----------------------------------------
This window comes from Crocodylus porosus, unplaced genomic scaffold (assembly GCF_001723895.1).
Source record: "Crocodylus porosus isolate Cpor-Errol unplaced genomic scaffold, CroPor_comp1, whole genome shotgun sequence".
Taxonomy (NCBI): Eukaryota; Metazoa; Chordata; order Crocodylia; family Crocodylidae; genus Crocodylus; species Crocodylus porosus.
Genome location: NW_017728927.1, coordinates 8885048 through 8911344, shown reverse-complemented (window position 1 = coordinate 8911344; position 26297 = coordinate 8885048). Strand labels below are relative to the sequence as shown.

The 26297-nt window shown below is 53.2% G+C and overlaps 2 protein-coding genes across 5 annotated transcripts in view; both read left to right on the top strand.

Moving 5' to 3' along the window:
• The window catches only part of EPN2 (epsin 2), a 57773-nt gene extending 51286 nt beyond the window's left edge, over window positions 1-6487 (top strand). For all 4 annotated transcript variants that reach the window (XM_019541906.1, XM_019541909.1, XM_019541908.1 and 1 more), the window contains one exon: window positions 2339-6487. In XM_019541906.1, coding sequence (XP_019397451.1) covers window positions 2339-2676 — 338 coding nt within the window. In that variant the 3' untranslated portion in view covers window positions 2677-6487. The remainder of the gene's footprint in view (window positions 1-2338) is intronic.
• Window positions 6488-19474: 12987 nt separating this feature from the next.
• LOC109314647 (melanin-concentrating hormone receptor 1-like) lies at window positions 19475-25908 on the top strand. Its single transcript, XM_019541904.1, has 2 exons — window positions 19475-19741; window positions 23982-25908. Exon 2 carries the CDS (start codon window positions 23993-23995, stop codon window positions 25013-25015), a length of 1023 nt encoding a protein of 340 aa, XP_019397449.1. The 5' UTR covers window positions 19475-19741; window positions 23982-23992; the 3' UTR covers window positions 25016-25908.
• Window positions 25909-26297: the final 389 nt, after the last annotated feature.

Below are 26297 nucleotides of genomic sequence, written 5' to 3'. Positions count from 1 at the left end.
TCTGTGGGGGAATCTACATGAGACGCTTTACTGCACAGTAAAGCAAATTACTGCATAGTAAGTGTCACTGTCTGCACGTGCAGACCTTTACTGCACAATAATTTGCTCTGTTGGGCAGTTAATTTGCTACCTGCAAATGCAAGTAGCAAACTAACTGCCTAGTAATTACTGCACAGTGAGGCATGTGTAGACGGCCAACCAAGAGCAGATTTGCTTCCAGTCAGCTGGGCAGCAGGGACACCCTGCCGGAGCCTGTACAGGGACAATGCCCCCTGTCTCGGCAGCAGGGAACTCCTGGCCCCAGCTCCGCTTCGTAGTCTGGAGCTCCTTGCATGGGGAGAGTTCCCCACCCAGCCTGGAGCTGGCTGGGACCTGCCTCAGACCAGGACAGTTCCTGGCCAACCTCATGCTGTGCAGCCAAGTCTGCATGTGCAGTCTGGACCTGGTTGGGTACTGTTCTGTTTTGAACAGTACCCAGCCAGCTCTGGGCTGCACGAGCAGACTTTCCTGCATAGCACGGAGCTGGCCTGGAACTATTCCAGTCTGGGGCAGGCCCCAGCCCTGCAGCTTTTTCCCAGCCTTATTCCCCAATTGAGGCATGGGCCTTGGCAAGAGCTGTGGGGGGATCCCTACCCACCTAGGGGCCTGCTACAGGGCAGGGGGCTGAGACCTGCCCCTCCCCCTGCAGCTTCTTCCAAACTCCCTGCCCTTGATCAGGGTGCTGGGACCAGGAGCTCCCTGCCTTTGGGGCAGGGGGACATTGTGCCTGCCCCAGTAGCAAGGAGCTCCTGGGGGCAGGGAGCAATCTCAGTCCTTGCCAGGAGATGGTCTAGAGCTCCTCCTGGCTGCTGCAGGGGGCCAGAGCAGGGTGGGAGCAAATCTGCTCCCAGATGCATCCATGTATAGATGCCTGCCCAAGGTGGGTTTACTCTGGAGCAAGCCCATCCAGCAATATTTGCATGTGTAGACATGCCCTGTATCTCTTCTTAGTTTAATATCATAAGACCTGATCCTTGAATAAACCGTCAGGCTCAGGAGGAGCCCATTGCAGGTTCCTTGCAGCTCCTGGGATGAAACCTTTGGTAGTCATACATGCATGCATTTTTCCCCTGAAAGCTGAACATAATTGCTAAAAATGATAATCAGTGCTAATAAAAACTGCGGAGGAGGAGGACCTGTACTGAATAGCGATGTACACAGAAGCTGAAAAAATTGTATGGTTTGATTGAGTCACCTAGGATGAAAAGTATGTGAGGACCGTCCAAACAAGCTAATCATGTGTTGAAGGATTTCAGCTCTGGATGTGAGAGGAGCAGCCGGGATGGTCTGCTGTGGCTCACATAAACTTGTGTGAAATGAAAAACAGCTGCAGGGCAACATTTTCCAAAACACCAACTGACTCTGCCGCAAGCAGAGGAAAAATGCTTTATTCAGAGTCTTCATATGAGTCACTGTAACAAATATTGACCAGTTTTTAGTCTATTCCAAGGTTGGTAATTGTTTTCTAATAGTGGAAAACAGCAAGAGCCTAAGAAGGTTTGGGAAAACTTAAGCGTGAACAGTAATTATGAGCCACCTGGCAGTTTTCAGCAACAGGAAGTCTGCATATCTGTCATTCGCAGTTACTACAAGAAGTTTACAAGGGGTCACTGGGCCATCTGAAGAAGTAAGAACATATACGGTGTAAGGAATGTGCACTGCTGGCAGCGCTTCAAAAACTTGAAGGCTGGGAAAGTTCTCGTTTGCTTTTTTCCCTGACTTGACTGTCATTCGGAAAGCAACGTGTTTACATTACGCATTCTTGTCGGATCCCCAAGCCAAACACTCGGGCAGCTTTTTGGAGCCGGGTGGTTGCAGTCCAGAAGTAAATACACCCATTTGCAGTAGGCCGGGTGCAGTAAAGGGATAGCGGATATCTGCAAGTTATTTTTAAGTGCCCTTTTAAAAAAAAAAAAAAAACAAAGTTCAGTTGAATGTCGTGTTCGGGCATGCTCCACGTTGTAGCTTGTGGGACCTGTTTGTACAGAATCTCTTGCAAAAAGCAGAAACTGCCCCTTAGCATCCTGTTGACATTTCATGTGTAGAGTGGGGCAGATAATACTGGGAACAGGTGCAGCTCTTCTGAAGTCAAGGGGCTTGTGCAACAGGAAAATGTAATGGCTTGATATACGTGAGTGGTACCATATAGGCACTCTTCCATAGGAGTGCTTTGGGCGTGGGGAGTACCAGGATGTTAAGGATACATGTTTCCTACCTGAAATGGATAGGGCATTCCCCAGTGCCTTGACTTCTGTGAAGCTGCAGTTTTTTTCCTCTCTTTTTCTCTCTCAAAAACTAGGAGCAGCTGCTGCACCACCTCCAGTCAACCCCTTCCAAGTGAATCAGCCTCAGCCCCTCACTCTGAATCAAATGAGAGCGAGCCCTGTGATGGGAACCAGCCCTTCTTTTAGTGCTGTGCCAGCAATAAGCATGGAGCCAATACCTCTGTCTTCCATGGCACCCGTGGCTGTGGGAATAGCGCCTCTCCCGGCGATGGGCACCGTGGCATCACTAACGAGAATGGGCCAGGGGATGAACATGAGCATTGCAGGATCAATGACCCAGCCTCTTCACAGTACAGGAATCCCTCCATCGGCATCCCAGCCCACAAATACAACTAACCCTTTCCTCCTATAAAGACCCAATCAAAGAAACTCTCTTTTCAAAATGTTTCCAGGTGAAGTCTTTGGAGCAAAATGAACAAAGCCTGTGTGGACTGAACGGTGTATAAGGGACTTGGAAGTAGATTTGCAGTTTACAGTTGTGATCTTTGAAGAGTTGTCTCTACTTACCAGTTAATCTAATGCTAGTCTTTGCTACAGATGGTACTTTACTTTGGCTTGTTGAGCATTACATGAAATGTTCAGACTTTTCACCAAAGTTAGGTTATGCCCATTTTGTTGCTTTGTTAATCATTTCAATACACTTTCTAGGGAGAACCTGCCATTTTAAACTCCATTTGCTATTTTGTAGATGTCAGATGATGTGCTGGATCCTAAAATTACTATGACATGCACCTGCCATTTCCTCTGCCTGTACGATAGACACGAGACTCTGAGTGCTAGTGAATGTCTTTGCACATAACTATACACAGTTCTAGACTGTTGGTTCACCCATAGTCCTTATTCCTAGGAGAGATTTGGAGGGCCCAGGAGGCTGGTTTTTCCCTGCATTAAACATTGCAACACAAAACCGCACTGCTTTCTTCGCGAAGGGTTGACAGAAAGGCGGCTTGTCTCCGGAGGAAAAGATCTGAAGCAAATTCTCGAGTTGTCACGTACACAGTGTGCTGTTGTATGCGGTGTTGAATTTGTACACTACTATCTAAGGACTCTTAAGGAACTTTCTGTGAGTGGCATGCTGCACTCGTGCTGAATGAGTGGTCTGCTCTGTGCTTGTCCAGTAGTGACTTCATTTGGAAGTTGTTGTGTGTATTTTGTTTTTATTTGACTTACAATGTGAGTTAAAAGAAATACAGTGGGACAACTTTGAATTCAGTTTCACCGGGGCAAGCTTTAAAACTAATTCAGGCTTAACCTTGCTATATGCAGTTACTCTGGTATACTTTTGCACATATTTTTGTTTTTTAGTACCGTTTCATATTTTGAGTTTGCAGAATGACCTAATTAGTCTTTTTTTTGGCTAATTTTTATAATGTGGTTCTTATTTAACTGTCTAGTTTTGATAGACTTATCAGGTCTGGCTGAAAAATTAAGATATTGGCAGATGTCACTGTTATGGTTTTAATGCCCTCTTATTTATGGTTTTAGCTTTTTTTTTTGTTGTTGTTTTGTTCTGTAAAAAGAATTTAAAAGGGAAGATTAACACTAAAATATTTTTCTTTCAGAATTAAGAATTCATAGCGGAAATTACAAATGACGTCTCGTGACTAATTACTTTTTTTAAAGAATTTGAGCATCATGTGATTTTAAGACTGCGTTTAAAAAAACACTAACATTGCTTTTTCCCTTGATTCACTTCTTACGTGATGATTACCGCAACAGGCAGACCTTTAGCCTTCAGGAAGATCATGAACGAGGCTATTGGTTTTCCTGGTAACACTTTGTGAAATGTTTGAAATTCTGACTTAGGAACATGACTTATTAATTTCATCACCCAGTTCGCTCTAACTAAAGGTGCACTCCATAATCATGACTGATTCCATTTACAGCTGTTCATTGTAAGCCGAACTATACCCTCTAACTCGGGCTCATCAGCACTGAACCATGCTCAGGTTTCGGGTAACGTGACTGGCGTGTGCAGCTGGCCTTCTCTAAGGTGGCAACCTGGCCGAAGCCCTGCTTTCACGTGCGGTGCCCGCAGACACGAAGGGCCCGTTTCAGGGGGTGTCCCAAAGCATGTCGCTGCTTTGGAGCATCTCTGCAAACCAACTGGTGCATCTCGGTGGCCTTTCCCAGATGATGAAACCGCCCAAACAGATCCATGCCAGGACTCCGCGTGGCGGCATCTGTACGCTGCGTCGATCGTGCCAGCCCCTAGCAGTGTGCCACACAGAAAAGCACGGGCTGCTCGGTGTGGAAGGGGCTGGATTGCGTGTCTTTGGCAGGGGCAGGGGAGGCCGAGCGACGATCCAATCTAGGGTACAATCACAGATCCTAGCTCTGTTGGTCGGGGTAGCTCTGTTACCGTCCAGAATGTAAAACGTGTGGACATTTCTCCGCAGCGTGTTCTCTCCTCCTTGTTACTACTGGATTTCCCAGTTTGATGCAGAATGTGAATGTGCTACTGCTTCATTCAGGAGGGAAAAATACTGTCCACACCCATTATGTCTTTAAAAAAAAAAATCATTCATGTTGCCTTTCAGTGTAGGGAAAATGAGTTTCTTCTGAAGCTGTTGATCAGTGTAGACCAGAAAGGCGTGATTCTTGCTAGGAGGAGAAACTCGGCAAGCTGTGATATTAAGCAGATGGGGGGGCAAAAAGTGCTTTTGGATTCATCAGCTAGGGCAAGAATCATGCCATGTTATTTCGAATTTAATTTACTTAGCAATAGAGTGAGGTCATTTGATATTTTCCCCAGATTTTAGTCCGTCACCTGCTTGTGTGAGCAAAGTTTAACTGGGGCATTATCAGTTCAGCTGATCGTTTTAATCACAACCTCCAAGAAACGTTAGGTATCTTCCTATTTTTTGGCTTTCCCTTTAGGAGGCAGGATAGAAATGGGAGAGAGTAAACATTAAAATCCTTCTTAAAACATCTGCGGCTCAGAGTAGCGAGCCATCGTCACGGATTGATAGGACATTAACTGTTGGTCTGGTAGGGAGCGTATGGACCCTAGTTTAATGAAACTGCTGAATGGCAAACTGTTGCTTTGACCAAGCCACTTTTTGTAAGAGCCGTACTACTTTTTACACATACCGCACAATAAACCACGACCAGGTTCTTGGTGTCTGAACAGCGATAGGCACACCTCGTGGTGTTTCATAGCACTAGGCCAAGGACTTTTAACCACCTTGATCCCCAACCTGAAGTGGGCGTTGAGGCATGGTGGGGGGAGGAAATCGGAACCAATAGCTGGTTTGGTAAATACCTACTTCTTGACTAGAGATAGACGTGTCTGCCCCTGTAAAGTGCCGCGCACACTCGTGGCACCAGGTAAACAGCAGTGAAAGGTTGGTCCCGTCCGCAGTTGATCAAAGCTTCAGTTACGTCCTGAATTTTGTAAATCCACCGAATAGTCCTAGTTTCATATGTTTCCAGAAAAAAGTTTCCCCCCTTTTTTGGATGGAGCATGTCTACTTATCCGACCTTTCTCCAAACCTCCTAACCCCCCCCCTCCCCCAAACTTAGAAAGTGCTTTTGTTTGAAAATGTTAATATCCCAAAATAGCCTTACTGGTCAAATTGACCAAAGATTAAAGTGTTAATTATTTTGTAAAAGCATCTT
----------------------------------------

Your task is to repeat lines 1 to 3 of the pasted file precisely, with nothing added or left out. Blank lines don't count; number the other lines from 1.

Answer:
This window comes from Crocodylus porosus, unplaced genomic scaffold (assembly GCF_001723895.1).
Source record: "Crocodylus porosus isolate Cpor-Errol unplaced genomic scaffold, CroPor_comp1, whole genome shotgun sequence".
Taxonomy (NCBI): Eukaryota; Metazoa; Chordata; order Crocodylia; family Crocodylidae; genus Crocodylus; species Crocodylus porosus.